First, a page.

Monday, January 19, 2009

Communities start making their own currency

Who's with me on starting one for Siem Reap! From
GREAT BARRINGTON, Mass. — Diana Felber brought her groceries to the checkout and counted out her cash — purple, blue and green bills that are good at only businesses in western Massachusetts.

Known as “BerkShares,” the colorful currency is printed by a nonprofit group to encourage people to spend close to home in the state’s Berkshire region. Customers who use the money also get a built-in 10 percent discount, since they can get 100 BerkShares for just $90 at local banks....

Interest in local currencies often spikes during a recession as communities scramble to promote their businesses and curb unemployment, said Lewis D. Solomon, professor at the George Washington University Law School and author of “Rethinking our Centralized Monetary System: The Case for a System of Local Currencies.”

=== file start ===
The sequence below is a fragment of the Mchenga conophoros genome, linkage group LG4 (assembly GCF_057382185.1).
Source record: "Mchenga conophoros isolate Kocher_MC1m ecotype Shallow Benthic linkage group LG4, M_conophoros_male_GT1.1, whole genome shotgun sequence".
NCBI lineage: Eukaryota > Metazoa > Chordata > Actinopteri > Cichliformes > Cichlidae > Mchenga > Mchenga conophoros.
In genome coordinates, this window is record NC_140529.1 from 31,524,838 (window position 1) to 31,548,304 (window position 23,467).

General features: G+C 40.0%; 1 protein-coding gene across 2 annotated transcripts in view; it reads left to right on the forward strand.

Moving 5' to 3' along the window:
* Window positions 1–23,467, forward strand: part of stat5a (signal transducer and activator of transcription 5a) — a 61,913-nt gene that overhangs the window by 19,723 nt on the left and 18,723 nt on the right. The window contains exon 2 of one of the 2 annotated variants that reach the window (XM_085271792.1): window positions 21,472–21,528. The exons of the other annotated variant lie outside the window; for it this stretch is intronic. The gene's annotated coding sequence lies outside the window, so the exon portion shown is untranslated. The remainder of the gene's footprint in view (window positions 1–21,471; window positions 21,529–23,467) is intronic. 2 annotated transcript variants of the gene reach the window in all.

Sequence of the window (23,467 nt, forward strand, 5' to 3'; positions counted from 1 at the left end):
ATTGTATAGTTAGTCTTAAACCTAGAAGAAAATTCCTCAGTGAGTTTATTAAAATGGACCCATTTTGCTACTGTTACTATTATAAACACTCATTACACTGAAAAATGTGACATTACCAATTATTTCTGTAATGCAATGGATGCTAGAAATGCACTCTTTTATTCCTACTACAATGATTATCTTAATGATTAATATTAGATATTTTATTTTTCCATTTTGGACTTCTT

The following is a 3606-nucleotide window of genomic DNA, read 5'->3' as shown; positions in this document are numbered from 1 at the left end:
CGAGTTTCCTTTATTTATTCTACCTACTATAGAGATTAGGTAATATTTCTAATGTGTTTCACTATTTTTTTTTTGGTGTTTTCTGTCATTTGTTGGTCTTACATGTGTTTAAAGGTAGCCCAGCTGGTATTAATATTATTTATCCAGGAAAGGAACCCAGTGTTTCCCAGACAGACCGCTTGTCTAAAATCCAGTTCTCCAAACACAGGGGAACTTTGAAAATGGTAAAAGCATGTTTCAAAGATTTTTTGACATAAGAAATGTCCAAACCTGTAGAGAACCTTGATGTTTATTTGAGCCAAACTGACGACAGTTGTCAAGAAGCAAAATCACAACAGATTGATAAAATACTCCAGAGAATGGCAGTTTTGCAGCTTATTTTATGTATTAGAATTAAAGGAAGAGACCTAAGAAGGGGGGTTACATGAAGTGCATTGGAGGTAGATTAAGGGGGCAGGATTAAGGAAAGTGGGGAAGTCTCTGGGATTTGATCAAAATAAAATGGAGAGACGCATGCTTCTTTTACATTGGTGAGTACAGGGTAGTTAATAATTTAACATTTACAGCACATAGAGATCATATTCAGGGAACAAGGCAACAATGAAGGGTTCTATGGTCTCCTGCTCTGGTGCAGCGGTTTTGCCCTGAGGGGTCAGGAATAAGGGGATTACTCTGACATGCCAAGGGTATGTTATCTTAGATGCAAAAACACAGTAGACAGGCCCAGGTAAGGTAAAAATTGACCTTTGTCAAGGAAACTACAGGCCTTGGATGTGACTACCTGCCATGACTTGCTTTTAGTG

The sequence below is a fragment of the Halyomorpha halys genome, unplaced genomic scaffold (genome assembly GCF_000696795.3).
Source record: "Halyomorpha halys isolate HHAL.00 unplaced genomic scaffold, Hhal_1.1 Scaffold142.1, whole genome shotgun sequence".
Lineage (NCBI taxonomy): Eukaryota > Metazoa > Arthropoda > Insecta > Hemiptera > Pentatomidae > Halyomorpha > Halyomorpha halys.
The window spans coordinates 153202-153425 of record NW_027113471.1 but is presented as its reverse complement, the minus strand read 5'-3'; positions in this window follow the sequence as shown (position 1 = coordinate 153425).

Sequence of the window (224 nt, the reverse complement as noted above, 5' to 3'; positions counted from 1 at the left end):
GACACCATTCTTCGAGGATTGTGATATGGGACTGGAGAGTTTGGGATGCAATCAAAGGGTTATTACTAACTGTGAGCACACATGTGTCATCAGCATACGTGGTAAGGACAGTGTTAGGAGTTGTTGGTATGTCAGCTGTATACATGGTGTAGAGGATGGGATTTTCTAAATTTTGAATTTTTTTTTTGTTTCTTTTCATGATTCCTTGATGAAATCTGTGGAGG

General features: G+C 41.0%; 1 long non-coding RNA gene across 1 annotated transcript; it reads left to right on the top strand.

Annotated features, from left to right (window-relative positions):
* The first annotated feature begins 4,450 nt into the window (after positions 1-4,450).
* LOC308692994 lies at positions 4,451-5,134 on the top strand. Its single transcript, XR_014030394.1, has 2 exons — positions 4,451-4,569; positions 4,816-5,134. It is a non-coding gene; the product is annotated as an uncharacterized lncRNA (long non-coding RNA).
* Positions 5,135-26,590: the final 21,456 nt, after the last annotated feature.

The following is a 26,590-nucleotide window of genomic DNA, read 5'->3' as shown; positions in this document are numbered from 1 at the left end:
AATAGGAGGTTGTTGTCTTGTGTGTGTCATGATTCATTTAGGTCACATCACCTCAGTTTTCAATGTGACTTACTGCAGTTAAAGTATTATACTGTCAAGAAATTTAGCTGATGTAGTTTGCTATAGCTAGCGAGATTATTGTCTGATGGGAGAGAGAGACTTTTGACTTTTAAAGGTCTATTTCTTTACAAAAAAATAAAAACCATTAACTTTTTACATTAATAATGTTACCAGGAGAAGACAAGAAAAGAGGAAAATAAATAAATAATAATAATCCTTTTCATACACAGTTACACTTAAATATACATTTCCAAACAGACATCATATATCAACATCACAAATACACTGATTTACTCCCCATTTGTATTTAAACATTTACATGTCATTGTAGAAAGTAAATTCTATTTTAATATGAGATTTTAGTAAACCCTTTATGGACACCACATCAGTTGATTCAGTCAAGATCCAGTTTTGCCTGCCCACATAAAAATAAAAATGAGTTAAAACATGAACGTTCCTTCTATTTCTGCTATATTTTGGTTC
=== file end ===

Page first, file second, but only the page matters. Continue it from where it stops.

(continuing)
The U.S. Constitution prohibits states from coining their own currency, but it is silent on local paper money. The courts have allowed private groups to print complementary currency, provided it does not compete with federal money and does not circulate beyond a limited area...

“If you have local networks, you can trade within them,” said Paul Glover, founder of the Ithaca program. Whether they are business, religious, neighborhood or professional groups, “there is a capability within those to trade without strict dependence on dollars.”

1 comment:

puayki said...


I'm very interested in what you do, and I have a passion for Cambodia and their people too, that I made two trips there as well. I am still missing Cambodia a lot, and looking for ways to work for some NGOs, less priveleged people around. Hope to talk about this more. Pls do email me at thanks.


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